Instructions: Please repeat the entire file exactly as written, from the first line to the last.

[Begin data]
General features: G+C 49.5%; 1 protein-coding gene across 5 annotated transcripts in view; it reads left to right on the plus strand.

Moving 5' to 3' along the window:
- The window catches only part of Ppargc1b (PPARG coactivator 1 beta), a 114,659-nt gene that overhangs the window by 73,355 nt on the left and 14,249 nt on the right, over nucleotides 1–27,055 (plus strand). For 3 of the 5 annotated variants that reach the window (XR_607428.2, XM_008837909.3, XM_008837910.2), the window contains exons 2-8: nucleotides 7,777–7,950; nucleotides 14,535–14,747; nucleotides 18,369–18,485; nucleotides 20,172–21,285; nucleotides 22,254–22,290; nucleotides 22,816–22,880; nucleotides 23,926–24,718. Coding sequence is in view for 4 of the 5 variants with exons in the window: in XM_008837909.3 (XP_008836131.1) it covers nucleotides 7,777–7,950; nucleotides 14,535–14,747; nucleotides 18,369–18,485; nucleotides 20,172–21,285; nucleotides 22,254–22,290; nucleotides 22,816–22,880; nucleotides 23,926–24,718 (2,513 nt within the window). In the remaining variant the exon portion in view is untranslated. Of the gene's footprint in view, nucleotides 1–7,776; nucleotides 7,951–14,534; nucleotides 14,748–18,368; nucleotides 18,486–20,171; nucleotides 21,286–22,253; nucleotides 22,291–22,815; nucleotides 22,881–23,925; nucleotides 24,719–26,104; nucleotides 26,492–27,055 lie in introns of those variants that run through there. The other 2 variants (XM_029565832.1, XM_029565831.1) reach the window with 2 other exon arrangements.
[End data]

General features: G+C 49.5%; 1 protein-coding gene across 5 annotated transcripts in view; it reads left to right on the plus strand.

Moving 5' to 3' along the window:
- The window catches only part of Ppargc1b (PPARG coactivator 1 beta), a 114,659-nt gene that overhangs the window by 73,355 nt on the left and 14,249 nt on the right, over nucleotides 1–27,055 (plus strand). For 3 of the 5 annotated variants that reach the window (XR_607428.2, XM_008837909.3, XM_008837910.2), the window contains exons 2-8: nucleotides 7,777–7,950; nucleotides 14,535–14,747; nucleotides 18,369–18,485; nucleotides 20,172–21,285; nucleotides 22,254–22,290; nucleotides 22,816–22,880; nucleotides 23,926–24,718. Coding sequence is in view for 4 of the 5 variants with exons in the window: in XM_008837909.3 (XP_008836131.1) it covers nucleotides 7,777–7,950; nucleotides 14,535–14,747; nucleotides 18,369–18,485; nucleotides 20,172–21,285; nucleotides 22,254–22,290; nucleotides 22,816–22,880; nucleotides 23,926–24,718 (2,513 nt within the window). In the remaining variant the exon portion in view is untranslated. Of the gene's footprint in view, nucleotides 1–7,776; nucleotides 7,951–14,534; nucleotides 14,748–18,368; nucleotides 18,486–20,171; nucleotides 21,286–22,253; nucleotides 22,291–22,815; nucleotides 22,881–23,925; nucleotides 24,719–26,104; nucleotides 26,492–27,055 lie in introns of those variants that run through there. The other 2 variants (XM_029565832.1, XM_029565831.1) reach the window with 2 other exon arrangements.